‘What is your name?’ they asked, and I found I couldn’t speak. ‘Karen,’ I eventually squeaked, thinking they might want to congratulate me, only to be told, ‘Right, onto the next hill, Karen.’ 


Part of the Mountain Rescue team

Somehow I was accepted, and Dave and I began to find our own little niches.

Dave was soon the communications officer and I, being small and light, was often put on the stretcher as guide or sent down the narrowest of holes, which meant back to the mines.

I dreaded being called out to the mining rescues, knowing that it would involve hours crawling around on my belly in damp and cold conditions, especially as Dave was tasked with manning the special radio above ground! These were the early days, and the mine enthusiasts formed their own specialist team, Cumbria Ore Mines Rescue Unit (COMRU) as part of the bigger Mountain Rescue family sometime later.

Mountain Rescue carry a stretcher over hilly land. Mountain Rescue down in the mines.

Despite the mines, I have such fond memories of the ten years with the rescue team, from helping farmers with stranded sheep, which would nimbly hop off the ledge the moment you were lowered down to them, to being part of a real-life rescue on a film set in Aviemore whilst on winter training. The alarm went up and all the lads disappeared for their moment of fame, whilst I realised I was the only one left to traipse through the snow carrying the stretcher.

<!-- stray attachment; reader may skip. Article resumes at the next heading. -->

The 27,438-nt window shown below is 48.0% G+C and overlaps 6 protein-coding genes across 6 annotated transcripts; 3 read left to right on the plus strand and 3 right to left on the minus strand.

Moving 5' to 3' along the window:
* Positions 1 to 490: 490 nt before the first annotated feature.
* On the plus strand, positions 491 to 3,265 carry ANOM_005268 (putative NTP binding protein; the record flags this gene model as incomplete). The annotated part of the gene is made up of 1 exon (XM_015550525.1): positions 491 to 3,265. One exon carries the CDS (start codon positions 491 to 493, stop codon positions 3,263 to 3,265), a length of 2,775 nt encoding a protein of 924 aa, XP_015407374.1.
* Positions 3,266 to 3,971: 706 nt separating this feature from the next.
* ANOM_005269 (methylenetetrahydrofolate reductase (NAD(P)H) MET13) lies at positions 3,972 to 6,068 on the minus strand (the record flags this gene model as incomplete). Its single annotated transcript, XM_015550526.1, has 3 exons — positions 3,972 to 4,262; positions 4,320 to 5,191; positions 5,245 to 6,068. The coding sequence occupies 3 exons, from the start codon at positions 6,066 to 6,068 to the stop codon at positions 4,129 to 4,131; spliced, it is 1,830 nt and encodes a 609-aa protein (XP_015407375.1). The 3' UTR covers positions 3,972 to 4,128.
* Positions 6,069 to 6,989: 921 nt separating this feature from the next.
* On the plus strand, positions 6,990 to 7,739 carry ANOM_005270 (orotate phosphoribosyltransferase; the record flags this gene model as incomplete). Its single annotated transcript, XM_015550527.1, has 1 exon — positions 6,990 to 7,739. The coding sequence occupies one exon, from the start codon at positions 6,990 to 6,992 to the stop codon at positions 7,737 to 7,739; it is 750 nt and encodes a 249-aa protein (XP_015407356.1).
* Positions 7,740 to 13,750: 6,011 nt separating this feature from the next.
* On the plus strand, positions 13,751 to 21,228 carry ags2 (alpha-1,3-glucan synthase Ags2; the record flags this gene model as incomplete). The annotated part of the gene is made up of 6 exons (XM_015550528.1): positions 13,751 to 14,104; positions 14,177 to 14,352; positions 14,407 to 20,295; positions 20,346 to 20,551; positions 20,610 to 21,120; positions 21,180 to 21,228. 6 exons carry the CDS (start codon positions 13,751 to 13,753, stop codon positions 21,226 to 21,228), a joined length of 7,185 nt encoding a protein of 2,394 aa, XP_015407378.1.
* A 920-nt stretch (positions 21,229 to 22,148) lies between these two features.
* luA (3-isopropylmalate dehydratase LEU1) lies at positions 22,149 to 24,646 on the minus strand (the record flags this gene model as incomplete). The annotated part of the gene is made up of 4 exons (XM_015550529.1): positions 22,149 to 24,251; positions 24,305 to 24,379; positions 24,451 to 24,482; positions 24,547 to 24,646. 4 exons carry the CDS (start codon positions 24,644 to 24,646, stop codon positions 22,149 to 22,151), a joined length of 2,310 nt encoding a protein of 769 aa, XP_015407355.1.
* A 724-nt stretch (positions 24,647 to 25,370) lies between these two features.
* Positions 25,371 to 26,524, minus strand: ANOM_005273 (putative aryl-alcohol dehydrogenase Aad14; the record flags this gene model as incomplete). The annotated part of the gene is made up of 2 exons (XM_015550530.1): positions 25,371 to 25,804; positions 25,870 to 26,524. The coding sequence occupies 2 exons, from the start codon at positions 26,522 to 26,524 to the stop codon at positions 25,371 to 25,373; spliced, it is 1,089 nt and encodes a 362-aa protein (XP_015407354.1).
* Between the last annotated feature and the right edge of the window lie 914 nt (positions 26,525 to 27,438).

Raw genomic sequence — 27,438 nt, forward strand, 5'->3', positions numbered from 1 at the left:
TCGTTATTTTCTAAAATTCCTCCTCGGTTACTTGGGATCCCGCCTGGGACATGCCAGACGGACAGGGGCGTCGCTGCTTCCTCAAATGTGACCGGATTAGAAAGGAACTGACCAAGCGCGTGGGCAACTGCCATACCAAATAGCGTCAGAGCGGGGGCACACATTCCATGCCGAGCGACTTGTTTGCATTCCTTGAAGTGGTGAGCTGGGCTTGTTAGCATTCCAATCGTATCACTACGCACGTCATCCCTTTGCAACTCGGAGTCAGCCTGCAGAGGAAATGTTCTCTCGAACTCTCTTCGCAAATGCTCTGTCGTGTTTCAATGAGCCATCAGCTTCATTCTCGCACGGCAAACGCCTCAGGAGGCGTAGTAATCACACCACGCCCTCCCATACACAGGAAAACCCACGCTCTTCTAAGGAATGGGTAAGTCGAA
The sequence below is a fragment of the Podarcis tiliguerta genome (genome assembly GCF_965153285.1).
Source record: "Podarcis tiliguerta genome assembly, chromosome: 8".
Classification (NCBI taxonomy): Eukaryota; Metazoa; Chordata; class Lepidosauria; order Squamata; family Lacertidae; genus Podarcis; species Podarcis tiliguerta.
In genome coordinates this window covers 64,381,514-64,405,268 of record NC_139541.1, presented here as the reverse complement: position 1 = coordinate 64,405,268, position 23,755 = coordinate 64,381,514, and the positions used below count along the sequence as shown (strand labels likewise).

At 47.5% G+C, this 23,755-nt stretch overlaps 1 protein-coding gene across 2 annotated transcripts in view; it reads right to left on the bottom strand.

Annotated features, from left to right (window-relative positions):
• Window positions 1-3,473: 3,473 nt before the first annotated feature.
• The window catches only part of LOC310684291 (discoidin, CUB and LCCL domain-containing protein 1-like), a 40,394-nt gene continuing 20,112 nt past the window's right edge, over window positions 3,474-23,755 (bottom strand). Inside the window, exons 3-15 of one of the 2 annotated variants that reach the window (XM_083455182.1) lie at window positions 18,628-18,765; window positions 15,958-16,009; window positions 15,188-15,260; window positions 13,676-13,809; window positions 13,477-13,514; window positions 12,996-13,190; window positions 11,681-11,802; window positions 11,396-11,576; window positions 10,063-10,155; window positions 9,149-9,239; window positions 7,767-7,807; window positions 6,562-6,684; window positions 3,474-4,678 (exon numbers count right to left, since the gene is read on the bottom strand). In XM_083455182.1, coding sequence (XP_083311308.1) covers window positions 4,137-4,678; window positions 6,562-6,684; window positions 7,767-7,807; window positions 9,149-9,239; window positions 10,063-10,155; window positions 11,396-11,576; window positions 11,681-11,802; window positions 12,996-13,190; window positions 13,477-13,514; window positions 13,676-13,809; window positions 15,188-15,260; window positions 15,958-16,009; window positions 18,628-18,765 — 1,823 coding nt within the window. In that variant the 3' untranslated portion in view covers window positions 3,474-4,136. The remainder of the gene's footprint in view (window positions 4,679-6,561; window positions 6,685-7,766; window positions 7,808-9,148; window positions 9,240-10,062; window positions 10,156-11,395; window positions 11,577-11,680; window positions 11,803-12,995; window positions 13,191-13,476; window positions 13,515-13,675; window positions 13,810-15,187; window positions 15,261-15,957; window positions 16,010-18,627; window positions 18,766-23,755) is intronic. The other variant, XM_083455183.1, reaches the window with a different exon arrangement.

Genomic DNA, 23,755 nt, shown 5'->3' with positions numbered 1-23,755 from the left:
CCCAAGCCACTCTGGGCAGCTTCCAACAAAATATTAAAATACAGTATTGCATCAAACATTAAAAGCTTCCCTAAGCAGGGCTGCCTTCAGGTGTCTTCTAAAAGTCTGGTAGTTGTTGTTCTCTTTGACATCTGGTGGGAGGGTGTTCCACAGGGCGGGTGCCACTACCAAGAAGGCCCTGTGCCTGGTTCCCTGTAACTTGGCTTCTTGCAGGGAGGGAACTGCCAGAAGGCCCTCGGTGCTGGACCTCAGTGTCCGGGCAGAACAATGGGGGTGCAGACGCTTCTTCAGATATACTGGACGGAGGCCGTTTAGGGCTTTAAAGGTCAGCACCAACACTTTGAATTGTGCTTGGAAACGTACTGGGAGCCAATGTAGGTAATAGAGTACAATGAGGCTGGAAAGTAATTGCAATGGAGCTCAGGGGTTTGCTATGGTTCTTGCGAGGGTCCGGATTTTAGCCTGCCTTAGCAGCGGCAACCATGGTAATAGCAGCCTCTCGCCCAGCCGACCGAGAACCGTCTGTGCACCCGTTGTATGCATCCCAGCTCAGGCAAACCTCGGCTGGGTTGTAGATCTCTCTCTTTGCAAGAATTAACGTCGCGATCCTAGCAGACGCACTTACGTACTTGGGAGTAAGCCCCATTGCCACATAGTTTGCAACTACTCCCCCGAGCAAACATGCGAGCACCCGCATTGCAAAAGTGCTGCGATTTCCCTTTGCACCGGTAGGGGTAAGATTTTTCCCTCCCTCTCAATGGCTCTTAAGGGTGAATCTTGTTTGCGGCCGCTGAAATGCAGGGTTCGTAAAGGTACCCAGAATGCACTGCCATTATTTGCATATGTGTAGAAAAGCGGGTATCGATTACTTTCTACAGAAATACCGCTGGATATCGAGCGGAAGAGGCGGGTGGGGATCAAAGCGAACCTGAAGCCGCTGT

A team of volunteers

I loved the ability to help find someone or provide comfort during an accident, and the amazing teamwork that drove Mountain Rescue. There was a lot that went on in the background to ensure a professional and seamless service and all of it was voluntary.

We were provided with our standard kit, but a lot had to be purchased yourself to ensure you were safe and warm (or cold in the summer) when on the hills or, of course, down a hole.

Mountain Rescue is a charity and is run entirely on donations. Many people that we helped over the years gave generously, and we were sponsored by local companies.

The Mountain Rescue team line up on snowy ground.

Calling Mountain Rescue

Here at Contours, we have yearly training days to help our staff understand what it means to alert Mountain Rescue. The more information you can give them the better: details of the injury and the person(s) involved, and as accurate as possible location for a rescue. For the search team, knowing who they are looking for, your likely route, and the conditions they face is invaluable.Pip the dog undergoing Mountain Rescue training

It is safe to say that anyone can get lost or injured, as Richard, who works in customer services, testifies in his first-hand account.

But first, what about our dogs?

Well, Dave’s collie Tarn (as you can see, another plus: having the right name) was a great asset.

My two, Pip and Wooster, were useless — apart from gathering some sympathy when we were out collecting for the team.

Originally published 19/01/22